US President Barack Obama has said a partial government shutdown is due to an "ideological crusade" against his healthcare programme.

He blamed Republicans for the first shutdown in 17 years, which potentially put up to one million workers on unpaid leave.

National parks have been shut and medical research projects are stalled.

President Obama urged politicians to vote to keep government operations running without conditions.

"They've shut down the government over an ideological crusade to deny affordable health insurance to millions of Americans," he said in remarks in the White House Rose Garden.

"Many Representatives have made it clear that had they been allowed by Speaker (John) Boehner to take a simple up or down vote on keeping government open with no strings attached, enough votes from both parties would have kept the American people's government open and operating," he said.

The White House this evening turned down a proposal by House Republicans to pass a series of targeted funding bills, saying the piecemeal approach to funding the government was "not serious".

The proposal "shows the utter lack of seriousness that we're seeing from Republicans", White House spokesman Jay Carney said.

"If they want to open the government, they should open the government, and then we can negotiate about how we fund our budget priorities in the future," Mr Carney told reporters.

Earlier, federal agencies were directed to cut back services after politicians could not break a stalemate over an emergency spending bill.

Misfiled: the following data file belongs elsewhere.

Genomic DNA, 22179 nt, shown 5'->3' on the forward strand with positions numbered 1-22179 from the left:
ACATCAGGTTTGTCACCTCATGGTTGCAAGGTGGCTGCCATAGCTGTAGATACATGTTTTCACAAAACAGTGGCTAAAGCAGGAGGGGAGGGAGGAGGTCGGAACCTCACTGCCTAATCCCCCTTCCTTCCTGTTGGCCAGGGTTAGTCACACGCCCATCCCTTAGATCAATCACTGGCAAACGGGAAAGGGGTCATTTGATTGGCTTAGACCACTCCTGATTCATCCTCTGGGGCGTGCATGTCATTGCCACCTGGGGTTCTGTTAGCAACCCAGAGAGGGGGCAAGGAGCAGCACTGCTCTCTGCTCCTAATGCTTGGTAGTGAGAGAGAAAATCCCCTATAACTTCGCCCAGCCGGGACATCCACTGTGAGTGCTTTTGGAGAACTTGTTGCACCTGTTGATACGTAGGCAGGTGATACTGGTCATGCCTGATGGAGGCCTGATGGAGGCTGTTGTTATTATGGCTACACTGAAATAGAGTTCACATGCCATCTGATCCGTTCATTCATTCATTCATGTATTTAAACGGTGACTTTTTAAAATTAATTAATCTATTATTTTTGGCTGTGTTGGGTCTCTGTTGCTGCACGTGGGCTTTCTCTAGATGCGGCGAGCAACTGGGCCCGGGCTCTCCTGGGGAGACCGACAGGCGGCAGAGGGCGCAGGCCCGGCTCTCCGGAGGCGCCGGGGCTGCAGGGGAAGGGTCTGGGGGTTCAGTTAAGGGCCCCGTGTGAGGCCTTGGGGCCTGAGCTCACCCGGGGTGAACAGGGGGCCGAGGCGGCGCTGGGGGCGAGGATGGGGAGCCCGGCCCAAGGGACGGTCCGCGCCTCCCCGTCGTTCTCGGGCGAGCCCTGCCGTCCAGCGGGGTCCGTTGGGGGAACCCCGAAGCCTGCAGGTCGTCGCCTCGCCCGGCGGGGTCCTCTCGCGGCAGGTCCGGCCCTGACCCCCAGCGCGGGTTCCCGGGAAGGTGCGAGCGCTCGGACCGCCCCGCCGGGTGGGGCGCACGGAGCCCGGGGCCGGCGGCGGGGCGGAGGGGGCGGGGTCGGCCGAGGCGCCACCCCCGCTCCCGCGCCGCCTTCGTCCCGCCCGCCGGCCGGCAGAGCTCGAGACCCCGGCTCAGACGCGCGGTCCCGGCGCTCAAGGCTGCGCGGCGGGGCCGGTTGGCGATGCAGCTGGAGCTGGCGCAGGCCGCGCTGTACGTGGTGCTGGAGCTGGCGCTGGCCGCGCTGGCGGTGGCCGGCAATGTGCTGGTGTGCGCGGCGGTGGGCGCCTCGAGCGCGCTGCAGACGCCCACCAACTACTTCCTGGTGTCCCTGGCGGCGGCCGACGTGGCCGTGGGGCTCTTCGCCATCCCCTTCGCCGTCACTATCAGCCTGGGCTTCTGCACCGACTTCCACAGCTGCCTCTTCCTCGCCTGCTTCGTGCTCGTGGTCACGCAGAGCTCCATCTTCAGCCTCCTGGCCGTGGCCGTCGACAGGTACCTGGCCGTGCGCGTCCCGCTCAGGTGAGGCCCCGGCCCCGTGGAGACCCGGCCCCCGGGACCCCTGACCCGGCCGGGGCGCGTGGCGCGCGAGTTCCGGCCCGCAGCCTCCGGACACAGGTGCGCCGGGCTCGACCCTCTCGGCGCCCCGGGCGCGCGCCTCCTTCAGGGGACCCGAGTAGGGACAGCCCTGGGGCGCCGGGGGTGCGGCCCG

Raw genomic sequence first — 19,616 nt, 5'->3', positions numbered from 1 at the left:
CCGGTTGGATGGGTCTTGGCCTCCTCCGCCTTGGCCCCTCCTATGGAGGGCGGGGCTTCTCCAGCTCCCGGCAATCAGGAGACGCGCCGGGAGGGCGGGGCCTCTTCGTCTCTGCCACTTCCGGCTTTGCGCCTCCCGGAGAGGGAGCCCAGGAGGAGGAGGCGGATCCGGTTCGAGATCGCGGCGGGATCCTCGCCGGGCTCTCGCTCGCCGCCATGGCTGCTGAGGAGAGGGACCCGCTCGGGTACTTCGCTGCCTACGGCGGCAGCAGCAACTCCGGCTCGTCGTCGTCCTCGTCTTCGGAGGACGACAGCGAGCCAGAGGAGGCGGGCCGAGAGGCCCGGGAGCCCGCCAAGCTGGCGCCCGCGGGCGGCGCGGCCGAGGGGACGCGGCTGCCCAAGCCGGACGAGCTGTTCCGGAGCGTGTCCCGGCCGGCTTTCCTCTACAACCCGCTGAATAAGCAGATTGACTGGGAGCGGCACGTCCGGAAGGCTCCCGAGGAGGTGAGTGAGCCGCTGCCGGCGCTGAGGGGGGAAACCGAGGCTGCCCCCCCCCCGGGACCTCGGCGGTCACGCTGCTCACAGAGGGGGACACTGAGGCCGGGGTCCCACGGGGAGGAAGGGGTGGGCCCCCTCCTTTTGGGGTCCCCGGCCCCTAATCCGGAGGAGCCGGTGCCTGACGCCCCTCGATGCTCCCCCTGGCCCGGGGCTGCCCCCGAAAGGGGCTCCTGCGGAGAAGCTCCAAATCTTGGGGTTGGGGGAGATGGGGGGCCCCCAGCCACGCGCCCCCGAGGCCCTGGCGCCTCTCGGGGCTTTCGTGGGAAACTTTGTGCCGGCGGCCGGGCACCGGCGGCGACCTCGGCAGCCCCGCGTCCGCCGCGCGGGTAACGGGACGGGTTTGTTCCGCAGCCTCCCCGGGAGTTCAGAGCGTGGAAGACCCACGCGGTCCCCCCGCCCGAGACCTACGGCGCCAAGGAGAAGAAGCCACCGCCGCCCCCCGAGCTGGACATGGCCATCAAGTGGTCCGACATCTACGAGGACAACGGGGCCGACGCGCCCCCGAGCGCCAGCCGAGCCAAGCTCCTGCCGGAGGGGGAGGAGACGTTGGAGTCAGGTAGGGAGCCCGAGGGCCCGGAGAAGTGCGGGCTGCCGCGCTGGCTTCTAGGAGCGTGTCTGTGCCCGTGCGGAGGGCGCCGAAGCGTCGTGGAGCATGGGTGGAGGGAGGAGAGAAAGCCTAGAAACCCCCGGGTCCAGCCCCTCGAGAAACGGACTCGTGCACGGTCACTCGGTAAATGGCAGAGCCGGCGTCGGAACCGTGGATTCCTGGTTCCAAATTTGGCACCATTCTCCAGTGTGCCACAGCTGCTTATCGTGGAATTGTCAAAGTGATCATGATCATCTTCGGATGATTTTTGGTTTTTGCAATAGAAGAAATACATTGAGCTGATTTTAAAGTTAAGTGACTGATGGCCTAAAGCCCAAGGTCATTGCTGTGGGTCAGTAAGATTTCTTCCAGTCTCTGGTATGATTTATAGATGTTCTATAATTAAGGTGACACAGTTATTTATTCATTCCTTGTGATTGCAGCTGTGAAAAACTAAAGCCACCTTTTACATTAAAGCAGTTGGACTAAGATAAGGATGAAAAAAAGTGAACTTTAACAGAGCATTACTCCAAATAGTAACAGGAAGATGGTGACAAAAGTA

"This shutdown was completely preventable. It should not have happened," President Obama wrote in a letter to government employees.

After House Republicans floated a late offer to break the deadlock, Senate Majority Leader Harry Reid rejected the idea.

He said Democrats would not enter into formal negotiations on spending "with a gun to our head" in the form of government shutdowns.

The political dysfunction at the Capitol also raised fresh concerns about whether Congress can meet a crucial mid-October deadline to raise the government's $16.7 trillion (€12.4 trillion) debt ceiling.

Both parties tried to deflect responsibility for the shutdown.

Mr Obama accused Republicans of being too beholden to Tea Party conservatives in the House of Representatives and said the shutdown could threaten the economic recovery.

If Congress can agree to a new funding bill soon, which Mr Obama insists not be tied to the reforms, the shutdown would last days rather than weeks, with relatively little impact on the world's largest economy.

But no signs of compromise emerged immediately as the Democratic-controlled Senate formally rejected an offer by House Republicans to break the logjam.

The political stakes are particularly high for Republicans, who are trying to regain control of the Senate next year.

Polls show they are more likely to be blamed for the shutdown, as they were during the last shutdown in 1996.

Spending for essential functions related to national security and public safety will continue, including pay for US military troops.